Smuggled migrant or migrant smuggler: erosion of sea-borne asylum seekers’ access to refugee protection in Canada
Chelsea Bin Han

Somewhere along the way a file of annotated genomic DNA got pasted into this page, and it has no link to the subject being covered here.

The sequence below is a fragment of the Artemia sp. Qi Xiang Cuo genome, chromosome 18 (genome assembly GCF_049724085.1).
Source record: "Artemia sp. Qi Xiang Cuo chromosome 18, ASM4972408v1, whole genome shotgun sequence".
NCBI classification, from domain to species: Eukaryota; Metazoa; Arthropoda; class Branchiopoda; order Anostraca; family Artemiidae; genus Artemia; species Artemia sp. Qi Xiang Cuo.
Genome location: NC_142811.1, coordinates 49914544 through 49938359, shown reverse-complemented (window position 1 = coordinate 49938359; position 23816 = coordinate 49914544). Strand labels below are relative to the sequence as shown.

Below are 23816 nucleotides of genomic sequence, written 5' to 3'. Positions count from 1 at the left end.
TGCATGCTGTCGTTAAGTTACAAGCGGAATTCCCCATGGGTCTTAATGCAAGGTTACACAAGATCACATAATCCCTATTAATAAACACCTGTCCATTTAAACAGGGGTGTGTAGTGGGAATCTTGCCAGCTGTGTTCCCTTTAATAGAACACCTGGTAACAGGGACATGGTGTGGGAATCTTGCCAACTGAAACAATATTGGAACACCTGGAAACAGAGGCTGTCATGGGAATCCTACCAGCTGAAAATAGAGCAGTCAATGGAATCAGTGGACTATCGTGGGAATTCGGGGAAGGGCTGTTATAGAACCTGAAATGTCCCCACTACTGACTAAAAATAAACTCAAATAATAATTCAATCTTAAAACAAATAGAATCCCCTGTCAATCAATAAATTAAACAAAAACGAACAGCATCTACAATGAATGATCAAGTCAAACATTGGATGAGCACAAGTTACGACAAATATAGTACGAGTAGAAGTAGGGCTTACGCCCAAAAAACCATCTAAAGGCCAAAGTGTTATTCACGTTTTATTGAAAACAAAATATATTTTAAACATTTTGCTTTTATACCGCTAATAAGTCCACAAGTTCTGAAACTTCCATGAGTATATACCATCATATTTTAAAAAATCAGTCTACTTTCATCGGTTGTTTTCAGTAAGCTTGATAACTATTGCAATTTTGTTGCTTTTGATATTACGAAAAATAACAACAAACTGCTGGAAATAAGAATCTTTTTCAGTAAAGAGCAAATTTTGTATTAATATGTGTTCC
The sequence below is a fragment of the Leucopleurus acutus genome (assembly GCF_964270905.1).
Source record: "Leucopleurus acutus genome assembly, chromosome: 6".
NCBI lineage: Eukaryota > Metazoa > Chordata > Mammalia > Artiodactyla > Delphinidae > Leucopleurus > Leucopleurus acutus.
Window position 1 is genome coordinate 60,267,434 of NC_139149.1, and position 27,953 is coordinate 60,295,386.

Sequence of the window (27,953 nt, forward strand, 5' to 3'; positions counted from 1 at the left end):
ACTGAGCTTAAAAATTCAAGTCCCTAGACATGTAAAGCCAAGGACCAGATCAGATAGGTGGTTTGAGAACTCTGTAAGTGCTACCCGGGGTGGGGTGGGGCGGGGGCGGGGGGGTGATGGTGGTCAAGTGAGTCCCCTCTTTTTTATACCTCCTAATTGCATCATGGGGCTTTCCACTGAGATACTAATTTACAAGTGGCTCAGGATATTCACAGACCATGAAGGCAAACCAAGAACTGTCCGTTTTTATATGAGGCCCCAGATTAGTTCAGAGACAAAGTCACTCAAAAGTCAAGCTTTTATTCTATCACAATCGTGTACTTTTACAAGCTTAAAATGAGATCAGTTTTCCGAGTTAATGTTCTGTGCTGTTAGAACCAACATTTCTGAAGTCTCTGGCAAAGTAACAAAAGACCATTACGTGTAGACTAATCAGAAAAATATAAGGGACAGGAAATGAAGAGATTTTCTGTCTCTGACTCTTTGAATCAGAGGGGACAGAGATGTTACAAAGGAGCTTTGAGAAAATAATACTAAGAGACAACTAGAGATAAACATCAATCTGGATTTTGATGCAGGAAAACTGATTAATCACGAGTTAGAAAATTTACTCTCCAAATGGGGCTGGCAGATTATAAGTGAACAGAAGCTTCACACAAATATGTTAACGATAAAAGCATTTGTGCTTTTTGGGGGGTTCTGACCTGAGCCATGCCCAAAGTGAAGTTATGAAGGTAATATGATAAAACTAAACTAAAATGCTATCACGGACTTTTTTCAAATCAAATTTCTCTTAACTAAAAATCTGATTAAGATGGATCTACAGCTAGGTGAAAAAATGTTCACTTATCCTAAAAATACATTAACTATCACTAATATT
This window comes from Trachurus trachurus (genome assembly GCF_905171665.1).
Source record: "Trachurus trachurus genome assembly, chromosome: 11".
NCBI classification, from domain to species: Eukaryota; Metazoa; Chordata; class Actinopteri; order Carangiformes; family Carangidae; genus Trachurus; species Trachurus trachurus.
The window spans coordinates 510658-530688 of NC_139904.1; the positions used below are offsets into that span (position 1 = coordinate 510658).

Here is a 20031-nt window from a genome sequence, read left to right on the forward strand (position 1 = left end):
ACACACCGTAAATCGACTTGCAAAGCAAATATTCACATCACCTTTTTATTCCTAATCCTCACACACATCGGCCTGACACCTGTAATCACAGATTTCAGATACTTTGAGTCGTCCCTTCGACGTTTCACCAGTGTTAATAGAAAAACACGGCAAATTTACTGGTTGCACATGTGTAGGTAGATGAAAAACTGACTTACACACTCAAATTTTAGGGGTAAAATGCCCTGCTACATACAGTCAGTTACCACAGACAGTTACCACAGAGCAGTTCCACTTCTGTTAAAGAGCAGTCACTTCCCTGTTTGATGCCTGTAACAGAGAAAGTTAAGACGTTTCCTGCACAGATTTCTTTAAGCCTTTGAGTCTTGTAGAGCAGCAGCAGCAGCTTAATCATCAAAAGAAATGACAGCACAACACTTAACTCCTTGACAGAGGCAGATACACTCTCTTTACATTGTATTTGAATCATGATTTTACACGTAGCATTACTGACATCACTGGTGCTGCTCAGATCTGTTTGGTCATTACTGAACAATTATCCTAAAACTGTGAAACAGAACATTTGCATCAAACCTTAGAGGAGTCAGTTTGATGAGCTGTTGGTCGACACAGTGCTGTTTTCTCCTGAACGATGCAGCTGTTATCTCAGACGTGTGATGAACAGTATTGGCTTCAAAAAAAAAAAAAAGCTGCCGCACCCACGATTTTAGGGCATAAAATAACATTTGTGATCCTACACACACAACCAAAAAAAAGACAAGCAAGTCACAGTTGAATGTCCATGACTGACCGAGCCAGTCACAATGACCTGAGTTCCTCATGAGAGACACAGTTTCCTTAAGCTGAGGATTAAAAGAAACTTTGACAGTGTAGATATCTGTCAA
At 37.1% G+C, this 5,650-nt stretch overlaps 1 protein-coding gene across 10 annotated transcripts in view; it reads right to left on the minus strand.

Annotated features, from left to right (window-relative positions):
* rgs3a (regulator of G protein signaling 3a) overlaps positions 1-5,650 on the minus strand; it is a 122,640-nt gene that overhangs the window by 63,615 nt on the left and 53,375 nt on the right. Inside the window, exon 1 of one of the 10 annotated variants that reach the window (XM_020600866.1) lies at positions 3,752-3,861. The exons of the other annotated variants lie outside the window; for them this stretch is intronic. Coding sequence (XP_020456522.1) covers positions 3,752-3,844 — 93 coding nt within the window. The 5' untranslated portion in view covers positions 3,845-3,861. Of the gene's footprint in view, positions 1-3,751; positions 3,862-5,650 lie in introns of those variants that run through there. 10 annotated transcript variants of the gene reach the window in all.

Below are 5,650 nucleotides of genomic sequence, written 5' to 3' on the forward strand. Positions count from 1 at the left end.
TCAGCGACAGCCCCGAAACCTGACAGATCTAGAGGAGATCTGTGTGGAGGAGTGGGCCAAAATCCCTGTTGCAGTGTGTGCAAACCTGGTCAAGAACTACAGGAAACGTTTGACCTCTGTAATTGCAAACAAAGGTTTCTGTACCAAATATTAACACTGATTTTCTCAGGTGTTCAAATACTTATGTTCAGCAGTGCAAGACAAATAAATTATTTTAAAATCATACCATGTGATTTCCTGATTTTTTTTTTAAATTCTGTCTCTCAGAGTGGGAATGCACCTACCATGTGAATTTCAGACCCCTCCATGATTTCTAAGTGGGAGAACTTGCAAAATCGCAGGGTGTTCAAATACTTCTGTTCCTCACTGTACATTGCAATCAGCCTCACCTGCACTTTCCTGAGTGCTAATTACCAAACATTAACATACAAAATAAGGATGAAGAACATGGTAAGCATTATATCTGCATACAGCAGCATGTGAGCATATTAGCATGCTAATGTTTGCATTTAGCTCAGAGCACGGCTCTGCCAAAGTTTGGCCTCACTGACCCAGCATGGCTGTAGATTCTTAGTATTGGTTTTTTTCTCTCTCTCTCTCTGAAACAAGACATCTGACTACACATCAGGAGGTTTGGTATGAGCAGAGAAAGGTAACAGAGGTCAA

This paper argues that the criminalisation of smuggling has undermined refugee protection for sea-borne asylum seekers. It is pivotal to consider the categorical differentiation of sea-borne asylum seekers in the Canadian refugee system because, although there have been only seven notable cases of boat arrivals in Canada from 1986 to the present, they have triggered significant reforms in Canadian refugee law. At the intersection of international criminal law, Canadian criminal law and Canadian refugee law, the criminalisation of smuggling has resulted in an inability of sea-borne asylum seekers to access refugee status because they have assisted other presumptive refugees during a voyage. This paper argues that the broad grounds of 'ineligibility' for refugee status in Canadian refugee law and the broad concept of smuggling in Canadian criminal law erode access to refugee protection for sea-borne asylum seekers allegedly implicated in the smuggling of refugees. Moreover, interpretive contestation of sea-borne asylum seekers’ complicity in smuggling in Canadian refugee law and the flawed assumption of the static identity of smugglers in international criminal law further undermine sea-borne asylum seekers’ access to refugee protection in Canada. Sea-borne asylum seekers who do not align with the assumption of passivity of smuggled migrants are discursively framed as smugglers. International refugee law may fail to provide protection for bona fide refugees because of the artificial distinction between the smuggler and the migrant in international and national criminal frameworks on smuggling.